Row of Imperials

Spotlight on Henry Hopkins and Richard Palmer

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Here is a brief interview we recently had with IML members Henry Hopkins and Richard Palmer.  All the pictures displayed on this page are from their's impressive Imperial and other car collection collection.  If you have any other questions for Henry and Richard, please feel free to send them a message!



There is a scene in the movie "Romancing the Stone" where Michael Douglas and Kathleen Turner are in a small poor Mexican village and when a local invited them into his walled compound and they are surprised to find a palace beyond the gates. This is a little of what it is like to visit Henry Hopkins's and Richard Palmers home in downtown Richmond, California. When viewing their home from the street you have no idea of the wonderful cars behind the gates.

Having read the story of Henry's restoration of a 60 Imperial convertible in our Imperial club website Imperial by Year section, I was excited to see the car and his other Imperials. I had no idea they have 20 cars between them most of which are Chrysler products. They enjoy bringing their cars back to life and currently have six in restoration.

Question:  When did you purchase your first Imperial?  Why did you purchase that car?

A: Bought in 1995, a 1960 Imperial convertible. My partner, Richard, had a 62 maroon two door hardtop that was a great car, pretty low mileage well cared for car out of Sacramento. I was very impressed with it. I had no experience prior to this with Imperials. We joined the Imperial club and I began to appreciate these cars even more. I'd long ago seen an Elvis Presley movie and Lizabeth Scott drove this huge white convertible. Finally connected that it must have been an Imperial. Guess this image had been buried away for quite awhile. Found the car in Hemmings and had it shipped out to CA. Needed a complete restoration.

Q:  Do you still own it?

A:  I no longer own that particular 60 cvt. I sold it in 1990 or 91 for what then was a big price. A few months ago the very same car sold on ebay for just about double that price.

Q:  What, if any, restoration did you do to that car?  How much did you do personally?

A:  We were renting a work space in Richmond working on our cars in the evenings after work. Next door was a good body man who had done work years before for me when I was into Edsels. So asked him about the Imperial. He surprised me by suggesting that, since the cvt. was so rusty and would need so much body work, I ought to purchase a two door hardtop and use the body from it. Totally new to me. He said he could do it and the price was not as out of reach as I had expected so that's what he did. So that car used the cvt. frame, VIN number. cvt. header bar or unique to cvts. metal piece over the windshield, and the convertible tub. He cut out the section behind the rear seat and saved it. After removing the cvt. body, the hardtop body was placed on the frame, the greenhouse cut off, and then the unique cvt. parts welded in. A beautiful job. I stripped the paint, trim parts, sent the pieces out for rechroming, and with Richard took the engine and transmission out and carted those off for rebuilding. All of this except for the strippping was mostly Richard since I am not much of a mechanic. He did the brakes, we put the exhaust system in. I'm fetching tools mostly through this part. Found a affordable painter who came to our space and did all of the paint prep there. We rented a booth and he painted the car. He then color sanded and buffed out the car. Then Richard and I started to put the trim back on, reinstall the engine and transmission, get the power windows working and all of the wiring connected and on and on. Finally was able to drive the car to Fresno to an upholstery shop there. Another beautiful job. We finished the car in time for the May, 1997 Sonora State Wide Meet. I was really amazed and totally floored when the car was awarded Most Improved and Best in Show. I enjoyed it for several years and then very foolishly tested the market for it putting a price on it that I thought no one would pay. Was I wrong! Guess I was flattered and let it go. Knew that was wrong when I saw the rear end of the car in the transporter.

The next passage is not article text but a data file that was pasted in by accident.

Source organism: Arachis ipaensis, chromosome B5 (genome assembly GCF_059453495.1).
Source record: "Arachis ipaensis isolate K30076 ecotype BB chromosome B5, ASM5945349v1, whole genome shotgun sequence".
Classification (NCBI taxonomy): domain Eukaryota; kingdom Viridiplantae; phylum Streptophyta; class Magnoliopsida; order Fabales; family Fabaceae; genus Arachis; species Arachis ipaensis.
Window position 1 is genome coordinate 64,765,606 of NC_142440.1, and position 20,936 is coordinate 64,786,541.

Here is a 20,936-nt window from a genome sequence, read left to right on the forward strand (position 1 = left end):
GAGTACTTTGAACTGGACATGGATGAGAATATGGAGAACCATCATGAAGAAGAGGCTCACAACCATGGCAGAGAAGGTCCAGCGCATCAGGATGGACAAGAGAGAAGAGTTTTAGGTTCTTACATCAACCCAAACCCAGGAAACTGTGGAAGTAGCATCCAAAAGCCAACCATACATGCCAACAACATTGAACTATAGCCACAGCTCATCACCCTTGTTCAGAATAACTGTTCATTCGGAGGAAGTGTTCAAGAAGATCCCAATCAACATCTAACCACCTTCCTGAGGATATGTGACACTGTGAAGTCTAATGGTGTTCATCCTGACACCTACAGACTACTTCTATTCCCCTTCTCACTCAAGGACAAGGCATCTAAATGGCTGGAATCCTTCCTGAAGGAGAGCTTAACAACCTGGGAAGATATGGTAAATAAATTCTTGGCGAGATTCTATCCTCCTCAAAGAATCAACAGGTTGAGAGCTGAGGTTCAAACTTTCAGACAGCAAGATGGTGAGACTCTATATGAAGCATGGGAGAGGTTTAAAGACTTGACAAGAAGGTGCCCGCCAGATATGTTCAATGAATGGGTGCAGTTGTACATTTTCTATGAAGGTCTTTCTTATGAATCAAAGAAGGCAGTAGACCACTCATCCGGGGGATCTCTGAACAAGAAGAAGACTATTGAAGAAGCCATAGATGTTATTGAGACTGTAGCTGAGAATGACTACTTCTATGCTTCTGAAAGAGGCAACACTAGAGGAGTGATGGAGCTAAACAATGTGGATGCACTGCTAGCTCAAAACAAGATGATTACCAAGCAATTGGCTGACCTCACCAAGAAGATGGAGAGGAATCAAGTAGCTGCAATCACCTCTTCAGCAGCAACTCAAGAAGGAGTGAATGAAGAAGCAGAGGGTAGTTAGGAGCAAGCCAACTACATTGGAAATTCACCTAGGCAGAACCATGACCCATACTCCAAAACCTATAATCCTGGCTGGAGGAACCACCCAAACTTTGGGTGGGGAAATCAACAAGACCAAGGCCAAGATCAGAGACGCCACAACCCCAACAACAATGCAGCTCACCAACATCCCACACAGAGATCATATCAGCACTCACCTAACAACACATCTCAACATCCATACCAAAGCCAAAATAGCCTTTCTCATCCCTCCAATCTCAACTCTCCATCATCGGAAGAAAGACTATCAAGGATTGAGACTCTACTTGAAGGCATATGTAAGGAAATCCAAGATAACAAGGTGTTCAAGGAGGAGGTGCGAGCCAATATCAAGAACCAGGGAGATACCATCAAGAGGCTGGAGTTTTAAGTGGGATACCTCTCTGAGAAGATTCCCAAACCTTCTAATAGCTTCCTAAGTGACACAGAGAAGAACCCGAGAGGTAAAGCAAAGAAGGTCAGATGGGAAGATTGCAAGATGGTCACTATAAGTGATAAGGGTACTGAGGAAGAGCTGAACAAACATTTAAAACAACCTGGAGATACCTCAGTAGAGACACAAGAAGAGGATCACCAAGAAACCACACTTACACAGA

Q:  What is your favorite year Imperial and why is it your favorite?  What do you find appealing about that particular year?

A:  My favorite Imperial is a made up convertible, one with a 62 front clip, 61 fins, and a 60 Interior, especially the dash. But after owning a 62 and a 61, I realized the 60 really is my favorite. The controversial grill, one you either love or hate, is beautiful to my eyes. The dash with its two big round sets of guages with the green directional signal lights that blink out of the long thin chrome pieces in the middle of each big round set of guages is just right and beautiful to me. The "sparrow strainer" taillights are over the top which most Imperial styling of that era is. That's why I love 'em.